Using strands of nucleic acid, scientists have demonstrated basic computing operations inside a living mammalian cell. The research could lead to an artificial sensing system that could control a cell’s behavior in response to such stimuli as the presence of toxins or the development of cancer.
The research uses DNA strand displacement, a technology that has been widely used outside of cells for the design of molecular circuits, motors, and sensors. Researchers modified the process to provide both “AND” and “OR” logic gates able to operate inside the living cells and interact with native messenger RNA.
The tools they developed could provide a foundation for bio-computers that are able to sense, analyze, and modulate molecular information at the cellular level. Supported by the Defense Advanced Research Projects Agency and the National Science Foundation, the research was reported in the journal Nature Nanotechnology.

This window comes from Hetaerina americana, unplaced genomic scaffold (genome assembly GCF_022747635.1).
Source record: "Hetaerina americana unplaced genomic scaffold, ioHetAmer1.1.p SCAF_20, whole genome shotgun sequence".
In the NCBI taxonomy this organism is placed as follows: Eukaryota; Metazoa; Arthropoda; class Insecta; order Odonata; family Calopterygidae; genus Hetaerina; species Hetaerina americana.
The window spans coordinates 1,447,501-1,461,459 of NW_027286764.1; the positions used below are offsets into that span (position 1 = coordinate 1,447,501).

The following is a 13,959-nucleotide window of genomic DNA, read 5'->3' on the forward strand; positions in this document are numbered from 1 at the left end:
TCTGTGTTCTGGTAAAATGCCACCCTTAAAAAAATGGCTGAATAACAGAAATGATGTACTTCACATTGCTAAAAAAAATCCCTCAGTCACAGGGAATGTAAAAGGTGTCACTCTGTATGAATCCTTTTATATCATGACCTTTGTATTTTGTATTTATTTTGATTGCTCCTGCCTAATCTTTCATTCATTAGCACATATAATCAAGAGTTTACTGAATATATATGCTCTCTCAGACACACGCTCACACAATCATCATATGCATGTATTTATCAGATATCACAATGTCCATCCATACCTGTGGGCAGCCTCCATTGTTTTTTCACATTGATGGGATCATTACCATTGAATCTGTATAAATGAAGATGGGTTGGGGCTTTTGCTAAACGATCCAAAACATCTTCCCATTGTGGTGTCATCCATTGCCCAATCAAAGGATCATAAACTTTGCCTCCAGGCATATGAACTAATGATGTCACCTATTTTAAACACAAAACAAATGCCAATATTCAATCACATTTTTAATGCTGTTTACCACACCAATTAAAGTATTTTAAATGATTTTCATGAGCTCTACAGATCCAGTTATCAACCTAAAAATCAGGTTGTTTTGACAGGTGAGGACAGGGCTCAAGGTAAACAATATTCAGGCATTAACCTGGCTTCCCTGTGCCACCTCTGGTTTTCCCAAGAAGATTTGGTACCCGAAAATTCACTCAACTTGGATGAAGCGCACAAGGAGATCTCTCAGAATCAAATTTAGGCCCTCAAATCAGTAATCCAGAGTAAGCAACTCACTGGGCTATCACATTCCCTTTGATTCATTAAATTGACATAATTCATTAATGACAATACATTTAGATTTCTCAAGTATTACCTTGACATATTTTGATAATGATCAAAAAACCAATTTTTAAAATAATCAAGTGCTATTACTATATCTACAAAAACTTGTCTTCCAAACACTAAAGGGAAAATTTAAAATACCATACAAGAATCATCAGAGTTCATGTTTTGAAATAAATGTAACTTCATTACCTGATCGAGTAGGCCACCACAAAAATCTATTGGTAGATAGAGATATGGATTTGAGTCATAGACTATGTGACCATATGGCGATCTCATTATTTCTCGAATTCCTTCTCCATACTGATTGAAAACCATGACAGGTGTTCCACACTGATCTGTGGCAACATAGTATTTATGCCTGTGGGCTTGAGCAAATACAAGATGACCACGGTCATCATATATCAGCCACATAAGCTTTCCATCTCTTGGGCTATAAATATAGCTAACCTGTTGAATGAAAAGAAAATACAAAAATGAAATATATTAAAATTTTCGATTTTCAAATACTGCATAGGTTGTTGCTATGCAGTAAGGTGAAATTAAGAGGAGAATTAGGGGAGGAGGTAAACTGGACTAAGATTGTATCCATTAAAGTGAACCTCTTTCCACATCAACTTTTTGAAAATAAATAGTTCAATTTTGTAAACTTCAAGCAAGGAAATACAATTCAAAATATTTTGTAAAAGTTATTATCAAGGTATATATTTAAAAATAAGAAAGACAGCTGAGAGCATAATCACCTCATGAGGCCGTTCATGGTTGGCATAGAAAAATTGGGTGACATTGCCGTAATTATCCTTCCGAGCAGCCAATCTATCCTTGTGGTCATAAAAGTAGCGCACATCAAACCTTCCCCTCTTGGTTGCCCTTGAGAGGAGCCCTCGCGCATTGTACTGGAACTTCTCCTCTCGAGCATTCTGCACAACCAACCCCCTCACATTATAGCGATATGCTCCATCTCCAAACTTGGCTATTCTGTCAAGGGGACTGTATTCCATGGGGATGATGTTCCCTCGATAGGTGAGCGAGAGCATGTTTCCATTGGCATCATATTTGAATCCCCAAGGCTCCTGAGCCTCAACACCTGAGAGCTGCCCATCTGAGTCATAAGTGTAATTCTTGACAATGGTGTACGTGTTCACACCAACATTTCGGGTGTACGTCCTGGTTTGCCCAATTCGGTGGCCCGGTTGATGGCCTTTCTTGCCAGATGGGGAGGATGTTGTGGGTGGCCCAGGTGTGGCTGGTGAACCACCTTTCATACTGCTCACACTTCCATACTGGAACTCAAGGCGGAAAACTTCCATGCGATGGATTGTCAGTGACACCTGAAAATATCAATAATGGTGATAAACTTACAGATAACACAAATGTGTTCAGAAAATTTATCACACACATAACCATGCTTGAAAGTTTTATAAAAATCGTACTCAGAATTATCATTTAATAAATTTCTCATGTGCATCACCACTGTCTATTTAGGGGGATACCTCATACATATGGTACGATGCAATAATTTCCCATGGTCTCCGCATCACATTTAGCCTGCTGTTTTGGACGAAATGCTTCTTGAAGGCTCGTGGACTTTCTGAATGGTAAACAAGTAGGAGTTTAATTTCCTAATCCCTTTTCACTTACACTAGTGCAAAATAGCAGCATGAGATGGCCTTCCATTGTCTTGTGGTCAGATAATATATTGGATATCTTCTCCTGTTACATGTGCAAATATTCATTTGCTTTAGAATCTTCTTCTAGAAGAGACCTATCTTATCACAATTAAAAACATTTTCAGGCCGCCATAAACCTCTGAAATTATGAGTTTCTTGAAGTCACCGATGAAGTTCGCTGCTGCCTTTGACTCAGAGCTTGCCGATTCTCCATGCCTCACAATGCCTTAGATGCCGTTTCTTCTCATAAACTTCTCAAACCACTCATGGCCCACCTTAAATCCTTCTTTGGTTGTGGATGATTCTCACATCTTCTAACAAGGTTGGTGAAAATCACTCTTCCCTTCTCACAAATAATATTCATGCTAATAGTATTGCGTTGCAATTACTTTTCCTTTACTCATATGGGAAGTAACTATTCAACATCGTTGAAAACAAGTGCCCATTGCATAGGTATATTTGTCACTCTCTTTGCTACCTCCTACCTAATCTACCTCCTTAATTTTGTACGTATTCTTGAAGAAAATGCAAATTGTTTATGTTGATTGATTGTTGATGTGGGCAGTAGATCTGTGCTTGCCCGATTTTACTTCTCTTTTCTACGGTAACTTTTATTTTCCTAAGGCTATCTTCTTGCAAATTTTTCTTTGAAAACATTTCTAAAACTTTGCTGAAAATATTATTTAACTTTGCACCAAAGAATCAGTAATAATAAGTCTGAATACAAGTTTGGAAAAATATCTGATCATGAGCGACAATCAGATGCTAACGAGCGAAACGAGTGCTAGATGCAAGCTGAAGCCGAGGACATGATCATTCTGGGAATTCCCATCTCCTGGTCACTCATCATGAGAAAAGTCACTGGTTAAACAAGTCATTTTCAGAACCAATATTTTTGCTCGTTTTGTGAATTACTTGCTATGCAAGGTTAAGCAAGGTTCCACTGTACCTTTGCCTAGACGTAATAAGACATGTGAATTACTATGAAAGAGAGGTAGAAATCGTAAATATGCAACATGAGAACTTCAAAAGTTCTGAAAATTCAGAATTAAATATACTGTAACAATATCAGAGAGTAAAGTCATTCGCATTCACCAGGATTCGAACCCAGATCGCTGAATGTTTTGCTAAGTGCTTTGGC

“The whole idea is to be able to take the logic that is used in computers and port that logic into cells themselves,” said Philip Santangelo, an associate professor in the Wallace H. Coulter Department of Biomedical Engineering at Georgia Tech and Emory University. “These devices could sense an aberrant RNA, for instance, and then shut down cellular translation or induce cell death.”
Strand displacement reactions are the biological equivalent of the switches or gates that form the foundation for silicon-based computing. They can be programmed to turn on or off in response to an external stimuli such as a molecule. — John Toon